ETA, Basque Country, Spain: Hopes and thoughts five years on

 Five years ago, the Basque terrorist group ETA declared a unilateral ceasefire and expressed the will to fully disarm. Many thought it wouldn’t last. After all, ETA had declared ceasefires before and then resumed putting bombs and killing. But, they declared that this was a unilateral and complete ceasefire without conditions. The feeling in the Basque Country was one of relief. At last, the end had come. Of course, some didn’t want to believe it but ETA stuck to their word. Still, I remained sceptical of much progress.

A group of international observers with ample experience in conflict resolution and peace talks (South Africa, Ireland and the Middle East) was assembled. Sadly, five years later, the Spanish government is still refusing to enter into any discussion about disarmament and the end of conflict.

As the group of international observers who are still trying to mediate the end of the conflict say, this is unprecedented. Here’s a terrorist group wanting to put an orderly end by fully disarming and the Spanish government is not only looking the other way but actively sabotaging the opportunity for peace. 

The two major Spanish political parties repeated endlessly for years, like a mantra, that they would not negotiate with terrorists while they were still killing. After five years of a unilateral declaration and ceasefire. After five years, of peace. After five years of the government not engaging in political dialogue but instead even hardening their positions, it begs the question: When?

When will the political dialogue start? When will the Spanish government show any willingness to fully end the violent conflict? Or is it that they’re simply scared and refusing to see the end of ETA? 

After all, if ETA is fully disarmed and out of the picture they would have to confront the big elephant in the room clearing its throat and saying: “Well, now that ETA is gone and fully disarmed, the armed conflict is over so should we talk about the political conflict?”

The political conflict is not going anywhere. The two most voted political parties in the recent Basque elections are the Basque Nationalist Party, and Bildu a coalition of left wing pro-independence groups. The third most voted was Podemos, a new Spanish political party that defends the right to decide and self determination by a referendum, similar to Quebec. Those three parties together received 73% of the vote, whereas the two Spanish political parties that are against any referendum or independence only received  22% of the vote.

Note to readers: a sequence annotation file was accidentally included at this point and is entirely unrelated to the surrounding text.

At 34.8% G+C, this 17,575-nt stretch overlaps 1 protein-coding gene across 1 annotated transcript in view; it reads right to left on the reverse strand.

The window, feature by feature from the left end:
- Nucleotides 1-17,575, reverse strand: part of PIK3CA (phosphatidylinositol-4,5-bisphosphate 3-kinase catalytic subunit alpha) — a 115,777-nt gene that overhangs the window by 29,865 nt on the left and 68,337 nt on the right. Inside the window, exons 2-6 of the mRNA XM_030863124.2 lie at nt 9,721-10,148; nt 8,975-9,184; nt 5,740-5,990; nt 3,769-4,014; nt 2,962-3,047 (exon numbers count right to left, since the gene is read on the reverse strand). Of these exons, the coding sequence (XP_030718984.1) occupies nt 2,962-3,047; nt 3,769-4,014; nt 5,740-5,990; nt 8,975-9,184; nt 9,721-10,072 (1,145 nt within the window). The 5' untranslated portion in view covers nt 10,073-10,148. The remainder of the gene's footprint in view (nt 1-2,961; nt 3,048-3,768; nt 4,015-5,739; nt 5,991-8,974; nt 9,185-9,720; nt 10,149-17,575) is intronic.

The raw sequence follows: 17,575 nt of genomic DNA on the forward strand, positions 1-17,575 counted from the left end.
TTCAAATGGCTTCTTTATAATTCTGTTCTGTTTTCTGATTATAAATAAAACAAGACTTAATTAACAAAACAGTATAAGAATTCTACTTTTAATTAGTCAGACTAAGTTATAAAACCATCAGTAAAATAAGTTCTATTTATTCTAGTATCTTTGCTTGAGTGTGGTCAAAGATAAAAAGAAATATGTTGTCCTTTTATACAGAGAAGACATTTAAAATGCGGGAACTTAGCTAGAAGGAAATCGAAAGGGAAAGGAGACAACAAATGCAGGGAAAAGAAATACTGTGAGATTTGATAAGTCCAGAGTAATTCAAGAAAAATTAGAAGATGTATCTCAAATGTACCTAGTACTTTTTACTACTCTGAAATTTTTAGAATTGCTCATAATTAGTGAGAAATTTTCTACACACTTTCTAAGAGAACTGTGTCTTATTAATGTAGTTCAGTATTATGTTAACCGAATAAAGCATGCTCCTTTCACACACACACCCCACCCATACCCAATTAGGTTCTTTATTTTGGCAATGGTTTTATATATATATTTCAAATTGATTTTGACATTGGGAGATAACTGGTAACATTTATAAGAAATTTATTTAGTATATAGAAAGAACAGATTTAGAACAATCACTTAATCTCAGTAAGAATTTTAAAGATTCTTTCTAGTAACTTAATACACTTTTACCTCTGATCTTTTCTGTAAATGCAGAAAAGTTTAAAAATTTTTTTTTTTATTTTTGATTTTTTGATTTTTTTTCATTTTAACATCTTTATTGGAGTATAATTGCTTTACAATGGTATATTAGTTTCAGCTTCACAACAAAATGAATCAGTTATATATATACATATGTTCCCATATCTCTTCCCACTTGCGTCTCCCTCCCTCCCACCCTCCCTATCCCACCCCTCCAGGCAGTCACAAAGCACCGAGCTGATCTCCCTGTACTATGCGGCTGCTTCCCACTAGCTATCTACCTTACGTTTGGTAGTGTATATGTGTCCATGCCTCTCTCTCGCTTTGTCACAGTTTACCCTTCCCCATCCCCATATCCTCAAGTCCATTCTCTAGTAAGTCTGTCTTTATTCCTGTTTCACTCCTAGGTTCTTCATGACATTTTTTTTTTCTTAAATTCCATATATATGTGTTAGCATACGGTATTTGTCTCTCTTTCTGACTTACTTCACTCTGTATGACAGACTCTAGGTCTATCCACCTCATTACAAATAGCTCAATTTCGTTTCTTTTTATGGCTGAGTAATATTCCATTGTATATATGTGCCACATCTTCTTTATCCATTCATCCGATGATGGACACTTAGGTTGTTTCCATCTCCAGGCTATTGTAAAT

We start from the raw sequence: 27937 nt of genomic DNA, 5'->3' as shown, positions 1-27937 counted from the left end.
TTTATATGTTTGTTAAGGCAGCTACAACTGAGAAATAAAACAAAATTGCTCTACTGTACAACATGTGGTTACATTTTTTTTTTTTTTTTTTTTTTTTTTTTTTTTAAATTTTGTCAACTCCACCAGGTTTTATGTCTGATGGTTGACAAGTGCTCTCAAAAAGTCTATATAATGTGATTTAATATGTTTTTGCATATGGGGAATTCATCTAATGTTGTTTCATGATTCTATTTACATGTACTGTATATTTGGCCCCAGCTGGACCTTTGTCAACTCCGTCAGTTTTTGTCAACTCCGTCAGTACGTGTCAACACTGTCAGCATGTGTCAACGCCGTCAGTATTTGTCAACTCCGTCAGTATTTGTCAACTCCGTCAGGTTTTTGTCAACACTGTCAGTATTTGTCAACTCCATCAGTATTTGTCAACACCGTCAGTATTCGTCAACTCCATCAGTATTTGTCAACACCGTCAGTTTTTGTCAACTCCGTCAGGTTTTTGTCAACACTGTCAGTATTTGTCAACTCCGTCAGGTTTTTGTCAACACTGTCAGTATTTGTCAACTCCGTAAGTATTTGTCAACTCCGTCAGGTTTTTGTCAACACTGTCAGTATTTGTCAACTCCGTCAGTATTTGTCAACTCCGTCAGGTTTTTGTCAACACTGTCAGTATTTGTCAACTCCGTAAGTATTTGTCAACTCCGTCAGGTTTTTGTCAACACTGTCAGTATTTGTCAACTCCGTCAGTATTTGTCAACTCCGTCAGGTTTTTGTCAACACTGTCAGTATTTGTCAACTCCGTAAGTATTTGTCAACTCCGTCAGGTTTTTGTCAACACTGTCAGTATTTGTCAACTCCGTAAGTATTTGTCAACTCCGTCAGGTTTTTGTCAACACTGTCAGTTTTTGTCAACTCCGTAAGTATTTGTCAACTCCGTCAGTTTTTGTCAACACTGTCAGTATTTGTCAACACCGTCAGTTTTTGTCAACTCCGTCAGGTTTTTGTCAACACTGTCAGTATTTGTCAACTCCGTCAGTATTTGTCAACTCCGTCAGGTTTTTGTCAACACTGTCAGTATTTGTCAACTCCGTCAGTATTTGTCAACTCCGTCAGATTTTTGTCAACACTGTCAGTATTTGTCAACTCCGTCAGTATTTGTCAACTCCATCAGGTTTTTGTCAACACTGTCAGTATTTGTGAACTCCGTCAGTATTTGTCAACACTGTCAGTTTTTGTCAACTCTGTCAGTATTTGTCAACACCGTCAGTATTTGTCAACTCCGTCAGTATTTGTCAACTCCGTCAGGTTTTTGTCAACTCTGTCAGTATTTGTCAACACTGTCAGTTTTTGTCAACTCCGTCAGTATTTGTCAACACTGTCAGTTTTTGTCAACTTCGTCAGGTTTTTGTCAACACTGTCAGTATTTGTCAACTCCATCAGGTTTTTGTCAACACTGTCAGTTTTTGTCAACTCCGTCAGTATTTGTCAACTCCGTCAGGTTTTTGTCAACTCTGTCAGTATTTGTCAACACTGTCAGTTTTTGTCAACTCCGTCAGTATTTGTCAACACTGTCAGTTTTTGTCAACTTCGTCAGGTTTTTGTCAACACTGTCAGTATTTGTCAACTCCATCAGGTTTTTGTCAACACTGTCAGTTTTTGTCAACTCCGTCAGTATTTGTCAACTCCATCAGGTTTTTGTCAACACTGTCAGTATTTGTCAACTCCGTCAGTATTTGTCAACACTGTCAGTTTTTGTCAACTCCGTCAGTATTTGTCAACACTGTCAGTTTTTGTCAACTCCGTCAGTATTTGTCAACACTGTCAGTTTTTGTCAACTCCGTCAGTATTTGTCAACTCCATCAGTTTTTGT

Even though the armed conflict has ended, the political situation is far from over. The leader of Podemos in the Basque Country, a political party that didn’t even exist three years ago but received 14.86% of the vote, is Pilar Zabala, the sister of alleged ETA member Joxean Zabala. 

Back in the 1980s, members of the Spanish police and government formed a terrorist group called GAL, with public funds and one must assume with full support from the government. They kidnapped Lasa and Zabala, two young men suspected of being ETA operatives. They took them to the palace of the Governor of Gipuzkoa. They tortured them for days, then took them to the south of Spain, pulled all their fingernails and toenails off and buried them under quicklime. 

The GAL terrorist group, killed several people in the 80s and not just members of ETA. They killed civilians too. Pilar Zabala, as leader of Podemos in this election, was a stark reminder that violence and terrorism wasn’t just the domain of ETA, but also of the Spanish government and police. As she often says, and this is quite reminiscent of Animal Farm, there are many victims of this conflict, although only victims of ETA are officially recognised in Spain. As if victims of a state sponsored terrorist group are worth less, or don’t even count in comparison to victims of ETA.

Then there’s the case of Bildu, the second most voted party with 21.26% of the vote. They wanted Arnaldo Otegi as candidate for president but the Spanish courts didn’t let it happen. Otegi’s crime is bizarre to anyone living out of Spain but totally within the norm in Spain. 

Back in the late 90s the Spanish courts decided to ban the pro-independence Basque political party Batasuna (this would be, the Basque Country’s equivalent of Sinn Fein). Batasuna’s crime, and that of its leaders, was to be left wing and pro-independence, like ETA. The party hadn’t committed any crime as such, but the idea that anything even remotely related to ETA, was ETA, became the norm in Spanish courts.